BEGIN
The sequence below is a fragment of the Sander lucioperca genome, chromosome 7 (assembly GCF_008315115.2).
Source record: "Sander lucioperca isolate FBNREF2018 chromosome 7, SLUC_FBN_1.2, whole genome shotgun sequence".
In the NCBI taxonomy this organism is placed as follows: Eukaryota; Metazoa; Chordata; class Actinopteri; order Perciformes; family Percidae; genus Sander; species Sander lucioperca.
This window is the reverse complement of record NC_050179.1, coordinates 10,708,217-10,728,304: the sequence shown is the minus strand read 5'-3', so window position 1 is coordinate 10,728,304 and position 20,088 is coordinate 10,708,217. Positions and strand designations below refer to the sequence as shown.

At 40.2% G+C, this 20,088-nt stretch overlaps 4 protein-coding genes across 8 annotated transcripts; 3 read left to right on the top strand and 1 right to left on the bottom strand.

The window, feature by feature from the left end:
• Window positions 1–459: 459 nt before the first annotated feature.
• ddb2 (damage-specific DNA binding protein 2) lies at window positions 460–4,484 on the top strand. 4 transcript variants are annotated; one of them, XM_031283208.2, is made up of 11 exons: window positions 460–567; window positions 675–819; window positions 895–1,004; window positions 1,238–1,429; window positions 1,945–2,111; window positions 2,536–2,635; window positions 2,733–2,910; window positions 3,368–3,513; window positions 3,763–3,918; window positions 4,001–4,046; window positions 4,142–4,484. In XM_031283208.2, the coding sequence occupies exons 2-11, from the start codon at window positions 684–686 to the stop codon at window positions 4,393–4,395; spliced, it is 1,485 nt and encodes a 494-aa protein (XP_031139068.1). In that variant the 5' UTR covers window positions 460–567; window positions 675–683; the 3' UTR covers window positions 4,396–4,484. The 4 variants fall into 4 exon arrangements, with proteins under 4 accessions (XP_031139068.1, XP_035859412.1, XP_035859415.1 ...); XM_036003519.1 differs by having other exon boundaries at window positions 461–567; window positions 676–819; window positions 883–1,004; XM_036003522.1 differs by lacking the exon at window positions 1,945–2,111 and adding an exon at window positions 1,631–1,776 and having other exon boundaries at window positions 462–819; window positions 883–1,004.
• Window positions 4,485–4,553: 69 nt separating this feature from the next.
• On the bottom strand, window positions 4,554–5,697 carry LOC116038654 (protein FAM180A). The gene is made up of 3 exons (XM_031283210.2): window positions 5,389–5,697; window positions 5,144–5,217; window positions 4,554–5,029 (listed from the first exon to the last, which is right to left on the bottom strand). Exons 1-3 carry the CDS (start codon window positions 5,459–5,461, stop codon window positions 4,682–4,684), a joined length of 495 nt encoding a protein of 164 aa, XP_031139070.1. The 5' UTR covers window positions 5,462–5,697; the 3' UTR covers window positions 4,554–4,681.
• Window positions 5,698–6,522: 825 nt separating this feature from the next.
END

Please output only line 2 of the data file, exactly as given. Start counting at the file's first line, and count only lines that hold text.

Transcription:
Source record: "Sander lucioperca isolate FBNREF2018 chromosome 7, SLUC_FBN_1.2, whole genome shotgun sequence".